Who was the dude in the white shirt at the Braves-Nats game?

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The most remarkable thing about he Braves-Nats game last night was not
that Atlanta got to Stephen Strasburg a bit. It was not that the Nats’
defense melted down. It was not even that Tim Hudson quietly shut down
Washington.  It was the tall guy with the white polo shirt.

Anyone who watched the game on TV knows who I’m talking about. It
was a fan sitting in the front row behind home plate, just to the left
of the left-hand batter’s box.  Before most pitches by Strasburg he
would stand up with his arms out, or up or waving or whatever in an
attempt to distract him. After pitches by either pitcher — called
strikes by Strasburg and balls by Tim Hudson, mostly — he would stand
up with his hands on his head or his arms out in a “safe” motion or a
“c’mon, WTF?!” motion or some other random and distracting
gesticulation. He was quite a sight.

I wasn’t alone in noticing this: people all over Twitter were
commenting on it. One Nats fan told me that the Washington announcer
mentionined the guy, saying “You’re in a $300 seat.
Act like a man.”
By the seventh inning he cooled it
a bit as someone apparently complained and an usher warned him, but he
didn’t stop completely.

We all get annoyed at the random cell phone
wavers, but this guy was a different kettle of fish entirely. I went
from annoyed to strangely trasnfixed at his dedication and back to
annoyed. Now I’m mostly just curious. I want to know who this guy is and what motivated him.

My guess is
that, due to where those seats are, he’s someone rich, glamorous and
important like, say, the son of TV weekend weather guy. Maybe a non-equity
partner at mid-range law firm using the managing partner’s tickets.
Possibly a big-wheel latex salesman. As for motivation: I’m guessing he
was either interested in distracting Strasburg, attracting lady-folk or
breaking the record for the most Bud Lights consumed on a Monday night
(Atlanta division).

So, if you have any tips as to White Shirt Guy’s identity, please
pass them along to the HardballTalk i-Team (i.e. me) so I can try and
track him down for an interview or a feature story or something. I
promise I’ll be fair and let him tell his side of the story and
everything.

UPDATEI’m apparently not the only one who noticed.

A.J. Hinch: “We’ll use every pitcher in Game 7 if we have to”

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It’s not entirely clear why the Astros threw Ken Giles into the ninth inning of Game 6 of the ALCS. With a six-run advantage and the bottom half of the Yankees’ lineup due up, pushing the series to its seven-game capacity looked like a sure bet. Giles may be one of Houston’s better bullpen arms, but he’s not their only option, and it would have made more sense to keep him fresh for a do-or-die Game 7 on Saturday night.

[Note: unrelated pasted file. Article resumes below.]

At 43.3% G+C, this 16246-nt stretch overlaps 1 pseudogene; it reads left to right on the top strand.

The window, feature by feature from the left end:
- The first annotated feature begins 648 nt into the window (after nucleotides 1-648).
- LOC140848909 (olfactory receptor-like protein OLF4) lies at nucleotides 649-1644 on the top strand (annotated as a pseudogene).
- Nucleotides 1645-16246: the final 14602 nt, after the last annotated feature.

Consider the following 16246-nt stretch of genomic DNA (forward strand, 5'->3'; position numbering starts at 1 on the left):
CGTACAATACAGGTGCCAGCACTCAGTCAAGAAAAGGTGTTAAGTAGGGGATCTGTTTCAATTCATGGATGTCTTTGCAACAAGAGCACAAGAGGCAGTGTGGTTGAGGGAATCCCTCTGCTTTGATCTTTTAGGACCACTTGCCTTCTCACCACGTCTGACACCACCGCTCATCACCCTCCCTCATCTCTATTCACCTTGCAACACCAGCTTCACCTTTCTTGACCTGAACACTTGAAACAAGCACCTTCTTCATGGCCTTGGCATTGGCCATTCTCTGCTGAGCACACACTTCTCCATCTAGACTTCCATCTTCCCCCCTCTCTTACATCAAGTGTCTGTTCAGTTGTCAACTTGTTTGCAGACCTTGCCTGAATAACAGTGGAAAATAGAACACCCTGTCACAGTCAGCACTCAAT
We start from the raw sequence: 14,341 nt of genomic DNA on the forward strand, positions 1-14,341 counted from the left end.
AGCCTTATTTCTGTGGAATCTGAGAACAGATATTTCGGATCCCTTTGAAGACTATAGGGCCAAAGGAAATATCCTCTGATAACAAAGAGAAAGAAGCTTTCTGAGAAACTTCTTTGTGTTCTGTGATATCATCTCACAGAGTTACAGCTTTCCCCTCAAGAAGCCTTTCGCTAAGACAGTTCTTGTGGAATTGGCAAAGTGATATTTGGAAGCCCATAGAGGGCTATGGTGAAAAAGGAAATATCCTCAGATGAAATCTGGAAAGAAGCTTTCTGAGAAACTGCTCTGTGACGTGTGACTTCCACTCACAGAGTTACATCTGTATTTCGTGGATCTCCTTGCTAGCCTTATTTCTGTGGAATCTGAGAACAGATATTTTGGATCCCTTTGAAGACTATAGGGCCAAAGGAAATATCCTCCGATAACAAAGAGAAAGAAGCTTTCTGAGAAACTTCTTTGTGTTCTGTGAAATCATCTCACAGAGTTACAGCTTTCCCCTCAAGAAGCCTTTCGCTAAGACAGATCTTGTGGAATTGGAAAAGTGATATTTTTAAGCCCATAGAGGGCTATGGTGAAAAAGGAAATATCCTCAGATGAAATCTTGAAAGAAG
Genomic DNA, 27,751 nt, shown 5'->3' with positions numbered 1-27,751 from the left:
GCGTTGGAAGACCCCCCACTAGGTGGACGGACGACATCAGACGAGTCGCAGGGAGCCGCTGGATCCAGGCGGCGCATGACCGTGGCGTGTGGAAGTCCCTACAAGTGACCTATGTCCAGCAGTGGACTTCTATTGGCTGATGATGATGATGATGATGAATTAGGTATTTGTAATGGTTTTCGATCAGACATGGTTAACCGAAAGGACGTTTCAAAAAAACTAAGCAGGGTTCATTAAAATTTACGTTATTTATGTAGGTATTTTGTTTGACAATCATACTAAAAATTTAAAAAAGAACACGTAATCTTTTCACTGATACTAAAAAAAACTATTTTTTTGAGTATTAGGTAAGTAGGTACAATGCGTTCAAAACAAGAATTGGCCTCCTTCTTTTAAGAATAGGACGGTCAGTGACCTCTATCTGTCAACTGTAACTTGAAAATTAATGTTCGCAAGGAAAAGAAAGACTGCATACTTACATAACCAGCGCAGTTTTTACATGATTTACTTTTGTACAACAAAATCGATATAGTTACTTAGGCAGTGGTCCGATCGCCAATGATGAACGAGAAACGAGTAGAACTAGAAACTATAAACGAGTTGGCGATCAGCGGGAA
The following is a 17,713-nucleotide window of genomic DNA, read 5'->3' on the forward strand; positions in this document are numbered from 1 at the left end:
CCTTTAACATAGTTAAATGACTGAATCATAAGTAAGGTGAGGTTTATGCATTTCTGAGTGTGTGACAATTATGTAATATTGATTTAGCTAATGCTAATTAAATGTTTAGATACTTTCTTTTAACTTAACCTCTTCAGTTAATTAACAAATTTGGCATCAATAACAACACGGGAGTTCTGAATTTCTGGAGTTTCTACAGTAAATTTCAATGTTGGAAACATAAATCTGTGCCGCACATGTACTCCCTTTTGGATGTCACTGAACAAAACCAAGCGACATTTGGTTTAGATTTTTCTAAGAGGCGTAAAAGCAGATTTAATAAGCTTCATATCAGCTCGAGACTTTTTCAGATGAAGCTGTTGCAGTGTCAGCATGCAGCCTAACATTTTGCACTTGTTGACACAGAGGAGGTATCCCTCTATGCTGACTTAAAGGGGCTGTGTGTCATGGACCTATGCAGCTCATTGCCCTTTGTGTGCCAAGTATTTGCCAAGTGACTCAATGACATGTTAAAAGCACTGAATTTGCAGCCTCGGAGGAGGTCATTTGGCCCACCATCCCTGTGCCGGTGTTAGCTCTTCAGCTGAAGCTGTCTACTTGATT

Of course, there’s no such thing as a sure bet when it comes to postseason baseball. That’s more or less what Astros’ manager A.J. Hinch had to say after the game, telling reporters that he had envisioned a quick three outs from his closer as they tried to pull back from the brink of elimination. “We didn’t have the luxury of limping into that inning,” Hinch said. “We’ve seen how these guys can explode in these innings.”

It’s not difficult to recall the Yankees’ explosive drive in the eighth inning of Game 4, when they exploited the holes in Houston’s ‘pen and evened the series with Gary Sanchez‘s go-ahead double off of Giles. Back home in Minute Maid Park, however, there was a slightly different feel to the eighth and ninth innings of Game 6. Jose Altuve led off the eighth with a solo home run, followed by Alex Bregman‘s two-run double and Evan Gattis‘ sac fly. In the ninth, Giles labored through a 23-pitch outing to lock down the win, handing out a base hit and a seven-pitch walk before eventually whiffing Chase Headley on three straight pitches for the last out.

So, while Hinch’s decision to lean on Giles in Game 6 may have felt wasteful, his concerns were not entirely unfounded. He’s prepared to roll with the same strategy during Saturday’s series finale, too, leaving nothing on the table as the Astros battle for their first World Series showdown since 2005. According to Dallas Keuchel, that means all hands on deck — except for Justin Verlander, whose four wins, 24 strikeouts and 1.46 postseason ERA have gotten the Astros as far as he could possibly be expected to take them. “No pitcher is going to be in the dugout,” said Keuchel. “They’re all going to be in the bullpen, myself included. Any way we can help out, we’re trying to get to the World Series, the same way the Yankees are, and that’s a nice feeling to have.”

Does that mean Giles will be available for a Game 7 appearance? Stranger things have happened. Joe Sheehan notes that the right-hander has pitched in back-to-back days 13 times this year, though he’s never thrown as many as 23 pitches on Day 1. Granted, he likely doesn’t have enough left in the tank for another 20+ pitch run on Saturday, but with the World Series on the line, any help he can offer will be invaluable.